When the battles died down and former enemies sat down to negotiate their peace treaties, alcohol figured prominently at the events. Sometimes the drinking was joyful and celebratory; other times, excessive indulgence resulted in insults being added to injuries. For example, when Spanish royalist general Rafael Sevilla agreed to capitulate to British and Irish generals at Margarita Island in 1820, he was already disgusted by the liberal Riego revolt back in Spain that had ended support for his regiment in America, but he became even more offended by the pressure to toast his victorious hosts with rum and beer into the early hours of the morning. At another meeting with the British generals, Sevilla recalled the exuberant toasts 'repeated an infinite number of times, [with] the best Spanish wines, until we had emptied many, many bottles [...] until we were all drunk, we [Spaniards] more than the English' (Sevilla 1916: 194, 257). That same year, Simón Bolívar recognised the great contribution that foreign recruits had made to his Colombian campaign by frequently making toasts to the health and continued success of the sons of 'the United Kingdom of Great Britain and Ireland' (Recollections 1828 I: 246). He wrote to Francisco de Paula Santander that his summit meeting with Spanish General Pablo Morillo had gone well and had been punctuated by 'many courteous and clever toasts.[...] Indeed it would take a volume to record the toasts that were offered.' [15]

Rum, recruitment and revolution flowed in tandem during the wars for Colombian independence. A soldier’s life was hard and often short, and he took meaning wherever he found it, whether it was the lofty rhetoric of liberty and patriotism, or the dizzying depths of a glass of grog. In differing circumstances, alcohol could be used to motivate the troops, or to keep them sedated; it could be used to fire them up for battle or to diffuse their energies after it was over. Spirits lubricated every social function, from meals in hotel taverns when the lucky recruits were billeted in Colombian towns to the momentous diplomatic summits where the fates of nations were signed with a pen and a toast. In all these ways, alcohol use among the Irish and British recruits in the service of Colombian independence reflected broader trends on both sides of the Atlantic. Class status, masculine identity and leadership qualities increasingly came to be identified with a man’s approach to liquor. Similarly, drunkenness and sobriety were behavioural traits that became associated with particular nationalities or ethnicities. Colombians condemned the lawless and dissolute Venezuelans much in the same way that English politicians and pundits targeted the rowdy and rebellious Irish. Thomas Paine, known to be a heavy drinker himself, was widely read throughout Spanish America during the independence era, and correctly gauged that those were, indeed, times that tried men’s souls. Liquor, like liberty, could not be consumed in moderation.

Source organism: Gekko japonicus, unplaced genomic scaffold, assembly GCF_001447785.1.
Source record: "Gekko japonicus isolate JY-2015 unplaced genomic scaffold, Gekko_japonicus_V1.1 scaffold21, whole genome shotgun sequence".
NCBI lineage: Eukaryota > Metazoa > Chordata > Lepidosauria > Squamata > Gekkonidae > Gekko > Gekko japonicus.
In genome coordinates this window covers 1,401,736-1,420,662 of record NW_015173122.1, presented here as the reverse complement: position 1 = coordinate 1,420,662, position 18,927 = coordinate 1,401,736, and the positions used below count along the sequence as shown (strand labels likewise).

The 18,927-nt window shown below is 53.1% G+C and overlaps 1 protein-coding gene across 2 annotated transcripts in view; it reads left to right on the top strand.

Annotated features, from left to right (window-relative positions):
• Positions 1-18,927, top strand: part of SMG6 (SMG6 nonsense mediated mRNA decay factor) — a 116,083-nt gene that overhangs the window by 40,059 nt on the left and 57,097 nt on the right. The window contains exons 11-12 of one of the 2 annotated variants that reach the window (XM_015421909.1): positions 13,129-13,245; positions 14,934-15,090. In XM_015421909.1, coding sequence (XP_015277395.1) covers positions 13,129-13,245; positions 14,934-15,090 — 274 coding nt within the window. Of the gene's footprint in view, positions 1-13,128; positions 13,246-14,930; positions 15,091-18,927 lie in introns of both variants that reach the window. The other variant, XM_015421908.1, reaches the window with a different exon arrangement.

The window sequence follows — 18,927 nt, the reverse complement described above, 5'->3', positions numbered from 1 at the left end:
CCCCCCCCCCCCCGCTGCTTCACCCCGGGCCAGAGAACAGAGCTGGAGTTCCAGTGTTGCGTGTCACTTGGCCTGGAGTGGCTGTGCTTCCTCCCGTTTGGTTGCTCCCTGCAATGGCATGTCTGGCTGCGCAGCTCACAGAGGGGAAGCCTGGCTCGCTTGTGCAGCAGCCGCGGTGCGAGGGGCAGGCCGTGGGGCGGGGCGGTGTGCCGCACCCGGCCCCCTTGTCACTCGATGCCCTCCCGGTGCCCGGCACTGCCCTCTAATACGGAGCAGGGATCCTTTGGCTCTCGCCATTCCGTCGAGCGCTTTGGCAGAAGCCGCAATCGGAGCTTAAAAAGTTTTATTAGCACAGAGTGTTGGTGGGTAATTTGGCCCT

Karen Racine
University of Guelph, Canada



The author wishes to thank her undergraduate research assistant John Dickieson for his contribution to this essay.

Copyright © Society for Irish Latin American Studies, 2006

Online published: 1 March 2006
Edited: 07 May 2009

Racine, Karen, '
Rum, Recruitment and Revolution: Alcohol and the British and Irish Legions in Colombia's War for Independence, 1817-1823' in "Irish Migration Studies in Latin America" 2006. Available online (, accessed .